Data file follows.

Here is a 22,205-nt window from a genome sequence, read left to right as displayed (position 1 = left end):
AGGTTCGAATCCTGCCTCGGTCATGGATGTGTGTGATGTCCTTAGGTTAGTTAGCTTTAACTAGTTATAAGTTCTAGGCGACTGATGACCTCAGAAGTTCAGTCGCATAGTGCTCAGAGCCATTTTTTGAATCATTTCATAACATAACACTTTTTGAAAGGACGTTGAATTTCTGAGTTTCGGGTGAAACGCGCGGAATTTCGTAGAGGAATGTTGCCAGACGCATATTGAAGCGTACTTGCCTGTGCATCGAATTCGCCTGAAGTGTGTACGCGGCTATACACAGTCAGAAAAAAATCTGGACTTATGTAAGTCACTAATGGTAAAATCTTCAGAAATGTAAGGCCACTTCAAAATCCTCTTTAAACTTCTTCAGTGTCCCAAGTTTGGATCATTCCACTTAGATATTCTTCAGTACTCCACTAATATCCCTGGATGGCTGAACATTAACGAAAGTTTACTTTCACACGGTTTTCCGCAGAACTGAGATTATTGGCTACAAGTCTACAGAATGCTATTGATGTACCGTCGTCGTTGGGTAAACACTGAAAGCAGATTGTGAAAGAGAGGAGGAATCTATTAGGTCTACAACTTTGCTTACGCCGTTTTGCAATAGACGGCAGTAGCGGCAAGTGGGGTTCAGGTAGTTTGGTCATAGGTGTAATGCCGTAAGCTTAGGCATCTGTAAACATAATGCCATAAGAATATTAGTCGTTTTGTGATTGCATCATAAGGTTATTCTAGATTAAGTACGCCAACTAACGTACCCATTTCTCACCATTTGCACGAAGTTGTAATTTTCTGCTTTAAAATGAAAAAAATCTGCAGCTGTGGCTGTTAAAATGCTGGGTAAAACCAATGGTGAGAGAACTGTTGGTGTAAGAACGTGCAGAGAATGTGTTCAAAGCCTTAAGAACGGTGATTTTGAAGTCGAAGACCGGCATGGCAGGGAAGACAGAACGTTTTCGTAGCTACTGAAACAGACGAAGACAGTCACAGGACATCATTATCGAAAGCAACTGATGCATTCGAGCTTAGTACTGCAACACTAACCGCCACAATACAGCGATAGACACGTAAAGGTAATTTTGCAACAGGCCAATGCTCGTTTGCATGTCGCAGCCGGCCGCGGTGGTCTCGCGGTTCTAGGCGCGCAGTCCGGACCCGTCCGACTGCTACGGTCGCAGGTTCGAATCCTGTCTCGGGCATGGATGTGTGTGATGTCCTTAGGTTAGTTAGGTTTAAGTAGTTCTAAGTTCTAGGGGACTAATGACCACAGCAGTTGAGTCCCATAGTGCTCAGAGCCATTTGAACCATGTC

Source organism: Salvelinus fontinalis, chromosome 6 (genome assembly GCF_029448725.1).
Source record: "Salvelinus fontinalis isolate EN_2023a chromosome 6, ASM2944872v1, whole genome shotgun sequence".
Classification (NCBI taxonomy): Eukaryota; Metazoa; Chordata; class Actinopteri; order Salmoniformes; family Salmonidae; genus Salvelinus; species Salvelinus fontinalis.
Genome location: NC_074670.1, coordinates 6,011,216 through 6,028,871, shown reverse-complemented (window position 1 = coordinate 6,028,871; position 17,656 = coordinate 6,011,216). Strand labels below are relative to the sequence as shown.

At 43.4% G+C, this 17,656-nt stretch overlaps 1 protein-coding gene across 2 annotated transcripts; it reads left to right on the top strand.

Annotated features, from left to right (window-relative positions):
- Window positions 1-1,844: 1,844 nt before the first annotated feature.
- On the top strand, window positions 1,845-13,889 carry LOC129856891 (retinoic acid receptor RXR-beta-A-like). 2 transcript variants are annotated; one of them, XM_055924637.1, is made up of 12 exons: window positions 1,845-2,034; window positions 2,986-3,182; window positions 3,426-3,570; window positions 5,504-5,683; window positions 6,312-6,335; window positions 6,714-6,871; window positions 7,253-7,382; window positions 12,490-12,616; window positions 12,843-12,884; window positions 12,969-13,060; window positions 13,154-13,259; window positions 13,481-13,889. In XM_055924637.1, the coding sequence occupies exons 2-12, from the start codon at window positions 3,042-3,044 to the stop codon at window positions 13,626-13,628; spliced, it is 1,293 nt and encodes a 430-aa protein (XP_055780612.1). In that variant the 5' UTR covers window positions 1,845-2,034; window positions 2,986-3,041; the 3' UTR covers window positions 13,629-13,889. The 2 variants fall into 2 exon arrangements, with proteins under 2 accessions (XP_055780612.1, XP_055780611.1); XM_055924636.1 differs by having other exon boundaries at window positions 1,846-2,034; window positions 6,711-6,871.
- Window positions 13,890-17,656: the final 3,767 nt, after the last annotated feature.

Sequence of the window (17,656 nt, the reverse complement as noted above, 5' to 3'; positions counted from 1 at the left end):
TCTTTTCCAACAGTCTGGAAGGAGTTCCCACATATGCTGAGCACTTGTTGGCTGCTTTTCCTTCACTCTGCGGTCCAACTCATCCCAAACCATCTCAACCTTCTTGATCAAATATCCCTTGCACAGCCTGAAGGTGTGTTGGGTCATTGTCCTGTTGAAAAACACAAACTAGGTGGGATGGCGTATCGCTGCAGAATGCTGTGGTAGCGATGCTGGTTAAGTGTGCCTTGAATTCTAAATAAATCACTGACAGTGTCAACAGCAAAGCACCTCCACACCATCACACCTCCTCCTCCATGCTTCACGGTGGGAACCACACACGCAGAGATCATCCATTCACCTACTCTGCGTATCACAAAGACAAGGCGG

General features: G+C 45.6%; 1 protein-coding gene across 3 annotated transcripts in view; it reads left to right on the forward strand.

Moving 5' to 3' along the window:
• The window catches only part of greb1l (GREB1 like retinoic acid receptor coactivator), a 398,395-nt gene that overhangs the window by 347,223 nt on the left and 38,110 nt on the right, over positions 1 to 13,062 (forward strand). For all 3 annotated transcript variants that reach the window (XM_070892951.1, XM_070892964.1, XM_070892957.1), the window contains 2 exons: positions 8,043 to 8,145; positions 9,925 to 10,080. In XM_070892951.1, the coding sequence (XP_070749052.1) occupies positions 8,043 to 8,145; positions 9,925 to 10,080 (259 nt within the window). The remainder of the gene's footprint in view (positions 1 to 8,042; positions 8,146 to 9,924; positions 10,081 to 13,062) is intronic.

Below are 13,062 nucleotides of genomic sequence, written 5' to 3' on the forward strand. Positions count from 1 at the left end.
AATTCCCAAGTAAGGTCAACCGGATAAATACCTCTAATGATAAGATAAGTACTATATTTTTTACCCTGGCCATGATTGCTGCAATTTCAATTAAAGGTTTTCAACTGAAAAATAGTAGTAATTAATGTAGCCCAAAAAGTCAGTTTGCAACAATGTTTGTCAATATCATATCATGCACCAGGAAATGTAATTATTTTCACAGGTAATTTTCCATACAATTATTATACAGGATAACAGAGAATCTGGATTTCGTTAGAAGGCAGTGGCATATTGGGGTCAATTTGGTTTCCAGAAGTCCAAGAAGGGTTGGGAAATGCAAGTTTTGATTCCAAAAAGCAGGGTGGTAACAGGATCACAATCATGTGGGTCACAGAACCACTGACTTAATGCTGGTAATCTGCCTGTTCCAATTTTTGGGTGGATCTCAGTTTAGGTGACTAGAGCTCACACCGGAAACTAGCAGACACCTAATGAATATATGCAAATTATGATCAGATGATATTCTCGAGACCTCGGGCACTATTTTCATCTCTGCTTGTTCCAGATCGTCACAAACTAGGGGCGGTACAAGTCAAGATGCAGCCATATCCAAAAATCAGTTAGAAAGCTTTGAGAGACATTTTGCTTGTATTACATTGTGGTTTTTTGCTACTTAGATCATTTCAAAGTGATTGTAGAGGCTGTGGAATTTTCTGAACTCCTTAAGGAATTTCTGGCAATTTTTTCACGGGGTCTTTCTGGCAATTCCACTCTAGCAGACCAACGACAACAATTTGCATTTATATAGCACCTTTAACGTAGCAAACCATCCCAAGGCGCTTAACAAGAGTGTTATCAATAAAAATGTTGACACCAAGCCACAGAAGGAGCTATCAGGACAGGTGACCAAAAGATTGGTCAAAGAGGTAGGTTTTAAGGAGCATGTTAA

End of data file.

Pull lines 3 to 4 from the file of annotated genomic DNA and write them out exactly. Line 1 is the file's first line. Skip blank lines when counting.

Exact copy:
Source organism: Salvelinus fontinalis, chromosome 6 (genome assembly GCF_029448725.1).
Source record: "Salvelinus fontinalis isolate EN_2023a chromosome 6, ASM2944872v1, whole genome shotgun sequence".